After the original Fiterman Hall was irreparably damaged on 9/11 by collapse of the neighboring World Trade Center, the construction of its replacement became an important neighborhood goal, symbolic of Lower Manhattan’s resurgence.
Out of the many design challenges faced, including the environmental remediation and deconstruction of the existing structure, the greatest challenge was to accommodate a vertical campus on a relatively small site. Housing 15 levels of program space, the new building is home to four major academic programs and contains a significant portion of BMCC’s general education teaching spaces.
Fiterman Hall has two major entrances, each serving a distinct but important purpose. The entry at the northwest corner serves as a natural link to the rest of the BMCC campus to the north, while the south entry faces a new triangular park and the World Trade Center site beyond. This iconic front door opens onto a raised terrace with a public café while providing direct access to the art gallery. These amenities, together with the vibrant atmosphere of dynamic, light-filled spaces, make a vital contribution to the continued rejuvenation of the neighborhood.
Just north of the World Trade Center site in Lower Manhattan
Classrooms, computer labs, offices, library, assembly rooms; public café, and public art gallery; capacity of approximately 4,200 students + 280 faculty offices / workstations
City of University of New York, Borough of Manhattan Community College; Dormitory Authority of the State of New York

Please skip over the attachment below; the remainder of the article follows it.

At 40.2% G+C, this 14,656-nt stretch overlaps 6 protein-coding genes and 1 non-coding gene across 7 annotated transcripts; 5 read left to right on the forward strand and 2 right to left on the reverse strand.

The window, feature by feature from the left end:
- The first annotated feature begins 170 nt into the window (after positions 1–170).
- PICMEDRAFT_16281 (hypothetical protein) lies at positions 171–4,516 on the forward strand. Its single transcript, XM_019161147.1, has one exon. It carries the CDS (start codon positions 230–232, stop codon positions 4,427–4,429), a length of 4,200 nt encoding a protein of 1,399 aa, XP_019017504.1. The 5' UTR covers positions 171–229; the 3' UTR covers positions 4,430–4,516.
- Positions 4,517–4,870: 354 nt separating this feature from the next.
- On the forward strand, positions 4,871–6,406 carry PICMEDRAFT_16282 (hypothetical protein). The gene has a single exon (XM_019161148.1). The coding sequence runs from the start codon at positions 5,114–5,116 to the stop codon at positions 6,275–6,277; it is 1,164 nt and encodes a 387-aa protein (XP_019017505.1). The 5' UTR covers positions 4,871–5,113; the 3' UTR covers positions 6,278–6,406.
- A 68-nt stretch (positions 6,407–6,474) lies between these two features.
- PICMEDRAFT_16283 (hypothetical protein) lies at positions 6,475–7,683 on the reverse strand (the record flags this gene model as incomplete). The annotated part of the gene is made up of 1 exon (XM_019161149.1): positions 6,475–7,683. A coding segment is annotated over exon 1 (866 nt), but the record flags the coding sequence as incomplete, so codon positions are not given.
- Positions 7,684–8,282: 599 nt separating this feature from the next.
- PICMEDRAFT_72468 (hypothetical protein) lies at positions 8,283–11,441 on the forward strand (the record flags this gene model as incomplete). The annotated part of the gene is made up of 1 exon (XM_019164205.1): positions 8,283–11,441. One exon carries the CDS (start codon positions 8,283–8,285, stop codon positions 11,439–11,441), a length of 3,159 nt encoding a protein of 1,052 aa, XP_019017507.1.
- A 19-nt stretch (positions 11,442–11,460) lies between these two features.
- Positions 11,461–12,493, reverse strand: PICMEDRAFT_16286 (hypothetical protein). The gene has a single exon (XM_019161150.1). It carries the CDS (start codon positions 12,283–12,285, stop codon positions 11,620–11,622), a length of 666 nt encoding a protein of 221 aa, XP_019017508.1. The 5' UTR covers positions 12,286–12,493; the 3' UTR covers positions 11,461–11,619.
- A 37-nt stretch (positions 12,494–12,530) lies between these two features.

Programming, architecture, exterior envelope, interior design, furniture procurement
LEED Silver Certified
Design Award of Honor
Society of American Registered Architects, New York Council, 2017
Excelsior Award for Public Architecture
American Institute of Architects, New York State Chapter, 2015
Winning Site: Built by Women New York City
Beverly Willis Architecture Foundation, 2014
American School & University, 2013
In addition to classrooms, computer labs, and administrative offices, the building houses a conference center on the top two floors and a café and art gallery on the ground floor.
With academic programs grouped into two-floor packages, both north and south facades enclose a stack of two-story atrium spaces, each with an interconnecting spiral stair and student lounge. Students travel up and down stairs between classes, while the lounges allow them to remain on their program floors for much of the day.
Structural: Ysrael A. Seinuk, P. C., New York; Mechanical / Electrical / Plumbing: Jaros Baum & Bolles, New York, NY; Images: Kerun Ip, Fernando Guerra, Paul Warchol, Eric Torkells